GLOBAL HIMALAYAN EXPEDITION: USING TOURISM TO LIGHT UP REMOTE VILLAGES

GLOBAL HIMALAYAN EXPEDITION IMPROVES THE LIFE OF SOME OF THE MOST ELEVATED VILLAGES IN THE WORLD BY OFFERING TOURS AND HOME STAYS

What big bet are they making?

Global Himalayan Expedition (GHE) leverages tourism to improve livelihoods through education, access to power and light, as well as revenue-generating activities. GHE leverages tourism and solar power to bring sustainable energy, digital education, wireless connectivity and livelihood creation to remote villages in Ladakh, one of the most elevated and coldest inhabited regions of the world. Specifically, GHE organizes leadership expeditions to and homestays in these remote locations, where participants, as part of their trip, contribute with funding and help set up micro-grids running on solar power. The region has ideal conditions for solar panels, with abundant sunlight due to the altitude, and clean and thin air.

What challenge is the big bet solving?

Over 100,000 villages in India remain in the dark, relying on unsustainable and polluting kerosene lamps and diesel generators. All the people living in these villages live below the poverty line and can only sustain their basic livelihood from the crops they grow and animals they rear. The remoteness and harsh terrain makes connection to the country’s conventional power lines unfeasible. Government agencies have electrified some villages and distributed solar chargeable lights, but the provision is insufficient for aspirational electrical loads and proper coverage. The lack of access to reliable light and power poses both safety concerns and hinders economic development.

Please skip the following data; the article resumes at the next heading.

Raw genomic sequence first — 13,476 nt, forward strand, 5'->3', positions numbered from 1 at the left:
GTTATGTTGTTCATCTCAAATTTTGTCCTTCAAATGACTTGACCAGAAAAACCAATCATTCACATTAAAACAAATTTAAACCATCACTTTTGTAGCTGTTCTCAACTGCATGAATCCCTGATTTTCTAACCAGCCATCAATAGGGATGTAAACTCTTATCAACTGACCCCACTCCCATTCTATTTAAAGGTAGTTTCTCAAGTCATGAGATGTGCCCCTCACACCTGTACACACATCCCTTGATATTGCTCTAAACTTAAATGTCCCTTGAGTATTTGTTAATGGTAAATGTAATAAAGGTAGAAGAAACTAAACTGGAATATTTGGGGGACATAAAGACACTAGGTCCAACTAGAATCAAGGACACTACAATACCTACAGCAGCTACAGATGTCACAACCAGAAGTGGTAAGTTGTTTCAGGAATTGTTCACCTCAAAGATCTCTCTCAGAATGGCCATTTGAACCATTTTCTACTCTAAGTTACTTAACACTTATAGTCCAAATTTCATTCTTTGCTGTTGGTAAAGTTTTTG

How is the Big Bet innovative?

The micro-grid solution used is based on Direct Current (DC) technology, an efficient design for de-centralized power generation. The model is self-sustaining as the micro-grids are community owned with the villagers paying monthly rental charges to finance maintenance and scalability. Thus, once tourists have provided initial funding and support in setting up the system, it can operate more or less independently. The grids’ contributions are three-fold; i) sustainable solar power and energy efficient lights; ii) access to internet technology and digital education; iii) income generation through promoting village home stays and marketing of local village products.

What is the current situation?

Since GHE began its pilot model of solar energy micro-grids in 2014, it has electrified 25 villages and organized 15 homestays in the region of Ladakh, impacting more than 15.000 villagers. GHE currently has 8 full-time employees, and employs 35-40 contract staff to run expeditions, village surveys and install solar grids. GHE are also promoting digital literacy and access to knowledge, and introducing low-power computers, energy-efficient LED monitors and satellite connection for internet access. Recently, GHE has started Mountain Homestays, an initiative that enables the electrified villages to generate income from tourism and local products.

Global Himalayan Expedition
Global Himalayan Expedition